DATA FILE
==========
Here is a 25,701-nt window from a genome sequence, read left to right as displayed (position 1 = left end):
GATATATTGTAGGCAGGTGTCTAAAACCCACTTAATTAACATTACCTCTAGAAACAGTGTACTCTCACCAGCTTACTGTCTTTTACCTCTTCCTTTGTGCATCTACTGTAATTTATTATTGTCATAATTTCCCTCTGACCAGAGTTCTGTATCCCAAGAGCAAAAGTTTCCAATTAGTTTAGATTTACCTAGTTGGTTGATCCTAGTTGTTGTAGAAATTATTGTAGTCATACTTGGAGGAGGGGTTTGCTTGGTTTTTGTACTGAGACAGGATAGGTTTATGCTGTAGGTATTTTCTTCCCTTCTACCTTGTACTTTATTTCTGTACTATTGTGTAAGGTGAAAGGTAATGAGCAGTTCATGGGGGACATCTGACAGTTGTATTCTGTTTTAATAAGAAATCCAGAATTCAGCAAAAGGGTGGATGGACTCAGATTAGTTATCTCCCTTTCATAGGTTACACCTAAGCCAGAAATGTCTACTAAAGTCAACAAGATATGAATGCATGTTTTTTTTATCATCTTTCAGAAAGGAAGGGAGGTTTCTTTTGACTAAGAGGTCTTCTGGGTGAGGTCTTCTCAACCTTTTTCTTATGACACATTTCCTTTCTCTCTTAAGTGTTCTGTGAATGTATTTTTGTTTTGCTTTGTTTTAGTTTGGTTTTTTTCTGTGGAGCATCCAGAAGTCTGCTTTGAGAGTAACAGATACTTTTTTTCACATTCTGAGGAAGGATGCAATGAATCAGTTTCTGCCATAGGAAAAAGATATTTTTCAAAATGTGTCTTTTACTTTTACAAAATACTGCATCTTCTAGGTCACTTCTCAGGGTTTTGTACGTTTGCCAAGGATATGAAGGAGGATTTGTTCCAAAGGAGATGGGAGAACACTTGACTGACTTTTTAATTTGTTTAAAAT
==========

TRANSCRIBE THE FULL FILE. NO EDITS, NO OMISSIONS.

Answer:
Here is a 25,701-nt window from a genome sequence, read left to right as displayed (position 1 = left end):
GATATATTGTAGGCAGGTGTCTAAAACCCACTTAATTAACATTACCTCTAGAAACAGTGTACTCTCACCAGCTTACTGTCTTTTACCTCTTCCTTTGTGCATCTACTGTAATTTATTATTGTCATAATTTCCCTCTGACCAGAGTTCTGTATCCCAAGAGCAAAAGTTTCCAATTAGTTTAGATTTACCTAGTTGGTTGATCCTAGTTGTTGTAGAAATTATTGTAGTCATACTTGGAGGAGGGGTTTGCTTGGTTTTTGTACTGAGACAGGATAGGTTTATGCTGTAGGTATTTTCTTCCCTTCTACCTTGTACTTTATTTCTGTACTATTGTGTAAGGTGAAAGGTAATGAGCAGTTCATGGGGGACATCTGACAGTTGTATTCTGTTTTAATAAGAAATCCAGAATTCAGCAAAAGGGTGGATGGACTCAGATTAGTTATCTCCCTTTCATAGGTTACACCTAAGCCAGAAATGTCTACTAAAGTCAACAAGATATGAATGCATGTTTTTTTTATCATCTTTCAGAAAGGAAGGGAGGTTTCTTTTGACTAAGAGGTCTTCTGGGTGAGGTCTTCTCAACCTTTTTCTTATGACACATTTCCTTTCTCTCTTAAGTGTTCTGTGAATGTATTTTTGTTTTGCTTTGTTTTAGTTTGGTTTTTTTCTGTGGAGCATCCAGAAGTCTGCTTTGAGAGTAACAGATACTTTTTTTCACATTCTGAGGAAGGATGCAATGAATCAGTTTCTGCCATAGGAAAAAGATATTTTTCAAAATGTGTCTTTTACTTTTACAAAATACTGCATCTTCTAGGTCACTTCTCAGGGTTTTGTACGTTTGCCAAGGATATGAAGGAGGATTTGTTCCAAAGGAGATGGGAGAACACTTGACTGACTTTTTAATTTGTTTAAAAT